Being in a relationship can feel like you finally found that missing piece to your puzzle, or it could simply bring a sigh of relief knowing there is at least one other person in this world that you can stand.
But, jokes aside, relationships aren’t always going to be easy. That’s why many people make an effort to acknowledge progression. Whether it’s a wedding anniversary or a one year celebration of your first long-term relationship, recognizing how far you and your partner have come together will keep your bond strong. But relationship milestones look different for every partnership.
Mya Kermelewicz, relationship coach and founder of MK Prevention Services, believes some of the most exciting and memorable milestones are those that are considered your “firsts” and your “triumphs.” She categorizes them into different relationship stages: honeymoon, attachment and the commitment stage.
Some “firsts” in the honeymoon phase could be your first kiss or the first date you and your partner embark on. Your first argument and how you both overcame that could be considered one of your “triumphs.”
During the attachment stage, a “first” could be saying “I love you” to each other for the first time or your first trip together. Triumphs can come in the form of solidifying your commitment to each other even when conflict arises. For example, if your partner has to move cities, you find a way to overcome that, which could mean moving with them.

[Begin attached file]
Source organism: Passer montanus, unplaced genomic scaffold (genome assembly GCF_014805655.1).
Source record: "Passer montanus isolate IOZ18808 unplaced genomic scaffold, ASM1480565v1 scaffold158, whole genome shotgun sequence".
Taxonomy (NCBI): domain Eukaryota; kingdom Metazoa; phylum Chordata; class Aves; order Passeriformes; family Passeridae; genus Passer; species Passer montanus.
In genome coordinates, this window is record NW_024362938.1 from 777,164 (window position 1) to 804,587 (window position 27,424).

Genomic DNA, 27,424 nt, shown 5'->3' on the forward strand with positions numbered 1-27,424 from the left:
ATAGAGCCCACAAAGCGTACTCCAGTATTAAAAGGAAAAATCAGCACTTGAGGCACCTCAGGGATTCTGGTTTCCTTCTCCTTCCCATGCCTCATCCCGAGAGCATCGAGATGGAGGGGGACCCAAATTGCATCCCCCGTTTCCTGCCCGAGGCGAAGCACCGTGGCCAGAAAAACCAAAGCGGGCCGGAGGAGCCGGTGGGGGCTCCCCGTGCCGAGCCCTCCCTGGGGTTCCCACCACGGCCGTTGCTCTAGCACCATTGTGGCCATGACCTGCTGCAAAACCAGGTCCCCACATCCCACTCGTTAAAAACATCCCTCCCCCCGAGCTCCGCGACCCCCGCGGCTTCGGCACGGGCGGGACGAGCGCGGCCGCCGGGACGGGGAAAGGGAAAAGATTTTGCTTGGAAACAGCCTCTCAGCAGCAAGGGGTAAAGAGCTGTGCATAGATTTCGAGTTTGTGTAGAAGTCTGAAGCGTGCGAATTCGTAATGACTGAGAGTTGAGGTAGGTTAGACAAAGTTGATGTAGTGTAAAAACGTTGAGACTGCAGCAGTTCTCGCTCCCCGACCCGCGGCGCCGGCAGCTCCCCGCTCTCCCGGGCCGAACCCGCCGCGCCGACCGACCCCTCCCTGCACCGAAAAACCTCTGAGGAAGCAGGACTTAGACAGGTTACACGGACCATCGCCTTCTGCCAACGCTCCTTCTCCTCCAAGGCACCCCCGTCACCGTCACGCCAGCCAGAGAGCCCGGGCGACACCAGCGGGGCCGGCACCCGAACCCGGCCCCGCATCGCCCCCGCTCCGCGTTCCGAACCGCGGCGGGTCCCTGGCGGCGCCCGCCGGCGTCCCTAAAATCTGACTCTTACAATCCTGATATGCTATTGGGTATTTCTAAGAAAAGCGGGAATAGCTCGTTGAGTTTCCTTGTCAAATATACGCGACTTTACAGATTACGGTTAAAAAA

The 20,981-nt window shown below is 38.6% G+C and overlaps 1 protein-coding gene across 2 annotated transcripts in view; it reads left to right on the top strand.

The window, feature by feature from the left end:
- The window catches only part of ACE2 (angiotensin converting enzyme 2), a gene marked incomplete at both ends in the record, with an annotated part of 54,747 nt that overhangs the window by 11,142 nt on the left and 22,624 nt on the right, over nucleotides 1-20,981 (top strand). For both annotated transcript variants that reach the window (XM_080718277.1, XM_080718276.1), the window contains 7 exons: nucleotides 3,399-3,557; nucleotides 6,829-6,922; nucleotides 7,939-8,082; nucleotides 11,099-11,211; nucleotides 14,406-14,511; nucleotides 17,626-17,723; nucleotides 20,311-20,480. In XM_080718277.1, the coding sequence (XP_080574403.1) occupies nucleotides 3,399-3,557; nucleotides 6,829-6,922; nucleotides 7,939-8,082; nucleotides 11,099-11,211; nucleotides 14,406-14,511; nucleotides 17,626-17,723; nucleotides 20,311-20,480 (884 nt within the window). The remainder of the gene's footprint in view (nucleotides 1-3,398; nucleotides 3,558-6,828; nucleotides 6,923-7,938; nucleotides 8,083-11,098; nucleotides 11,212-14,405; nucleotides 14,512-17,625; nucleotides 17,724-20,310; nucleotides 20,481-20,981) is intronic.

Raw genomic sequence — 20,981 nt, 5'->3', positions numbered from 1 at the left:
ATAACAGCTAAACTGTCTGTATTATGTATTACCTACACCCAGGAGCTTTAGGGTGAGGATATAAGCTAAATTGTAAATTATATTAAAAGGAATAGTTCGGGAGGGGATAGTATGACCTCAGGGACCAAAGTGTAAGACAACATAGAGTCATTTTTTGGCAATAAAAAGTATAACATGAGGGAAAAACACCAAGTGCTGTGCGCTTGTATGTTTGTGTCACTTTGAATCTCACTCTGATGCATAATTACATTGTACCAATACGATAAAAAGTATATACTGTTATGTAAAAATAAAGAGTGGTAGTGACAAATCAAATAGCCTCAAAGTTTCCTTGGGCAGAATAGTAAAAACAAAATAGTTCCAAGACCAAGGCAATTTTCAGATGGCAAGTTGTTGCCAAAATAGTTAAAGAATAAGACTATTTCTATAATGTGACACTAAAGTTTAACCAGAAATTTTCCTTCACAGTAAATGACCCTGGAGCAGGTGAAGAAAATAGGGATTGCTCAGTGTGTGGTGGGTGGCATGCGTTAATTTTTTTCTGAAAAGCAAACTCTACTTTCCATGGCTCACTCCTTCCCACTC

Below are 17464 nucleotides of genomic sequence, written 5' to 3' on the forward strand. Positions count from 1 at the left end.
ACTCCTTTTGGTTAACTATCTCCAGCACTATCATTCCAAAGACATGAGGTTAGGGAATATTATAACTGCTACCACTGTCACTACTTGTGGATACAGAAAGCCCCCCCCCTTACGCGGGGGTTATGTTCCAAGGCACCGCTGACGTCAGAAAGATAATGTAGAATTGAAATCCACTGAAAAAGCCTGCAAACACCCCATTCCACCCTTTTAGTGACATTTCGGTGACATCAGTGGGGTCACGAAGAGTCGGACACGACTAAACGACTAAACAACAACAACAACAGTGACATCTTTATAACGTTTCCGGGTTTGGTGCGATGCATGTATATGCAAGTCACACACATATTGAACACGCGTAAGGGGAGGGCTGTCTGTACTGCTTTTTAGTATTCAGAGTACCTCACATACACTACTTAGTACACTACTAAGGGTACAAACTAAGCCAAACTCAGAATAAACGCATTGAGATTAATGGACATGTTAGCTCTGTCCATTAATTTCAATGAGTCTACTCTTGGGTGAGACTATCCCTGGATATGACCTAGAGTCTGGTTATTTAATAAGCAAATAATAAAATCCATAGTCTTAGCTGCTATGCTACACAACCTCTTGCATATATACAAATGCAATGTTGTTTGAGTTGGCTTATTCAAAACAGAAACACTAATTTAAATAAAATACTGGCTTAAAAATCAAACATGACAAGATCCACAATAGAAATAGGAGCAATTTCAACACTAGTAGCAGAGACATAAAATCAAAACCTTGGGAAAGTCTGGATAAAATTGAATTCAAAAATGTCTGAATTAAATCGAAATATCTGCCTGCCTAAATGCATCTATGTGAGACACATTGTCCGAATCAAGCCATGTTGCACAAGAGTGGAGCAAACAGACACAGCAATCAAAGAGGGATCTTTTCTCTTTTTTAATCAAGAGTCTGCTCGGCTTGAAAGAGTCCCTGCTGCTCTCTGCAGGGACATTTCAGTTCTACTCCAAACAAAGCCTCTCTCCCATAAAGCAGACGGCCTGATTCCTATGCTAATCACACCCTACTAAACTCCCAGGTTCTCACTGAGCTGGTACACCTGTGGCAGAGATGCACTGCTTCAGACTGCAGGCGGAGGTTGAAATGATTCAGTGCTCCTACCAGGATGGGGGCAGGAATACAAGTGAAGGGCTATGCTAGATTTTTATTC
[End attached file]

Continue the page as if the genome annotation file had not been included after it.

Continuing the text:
The final stage, the commitment stage, may welcome engagement or having children. Additionally, working through real life conflicts together, like the loss of a loved one, can prove to be an important triumph in your relationship.
“You might say ‘why would someone celebrate a fight; why would someone celebrate getting over the loss of a loved one together?’ But you have to look at who that person (your partner) is at the core and what that relationship looks like. What are the important things to them,” Kermelewicz said.
But in today’s world, fueled by social media, it’s easy to feel consumed by the online image you want to portray to others. This often means getting caught up in likes and numbers. We have grown so used to scrolling through our phones and stumbling upon anything from a three-month-iversary post to a two year anniversary post. Yet this often inflicts an invisible pressure to make similar posts, if the time comes. Because of this, we lose sight of the more personal milestones, as Kermelewicz mentioned, that are also important to acknowledge offline, or online if you choose. But don’t let social media be the third wheel.
“I think we usually just follow along with what other people are doing. You should never feel the need to just do something because everyone else is. But if that’s something that excites you and you want to show people, then go for it, who cares,” Kermelewicz said.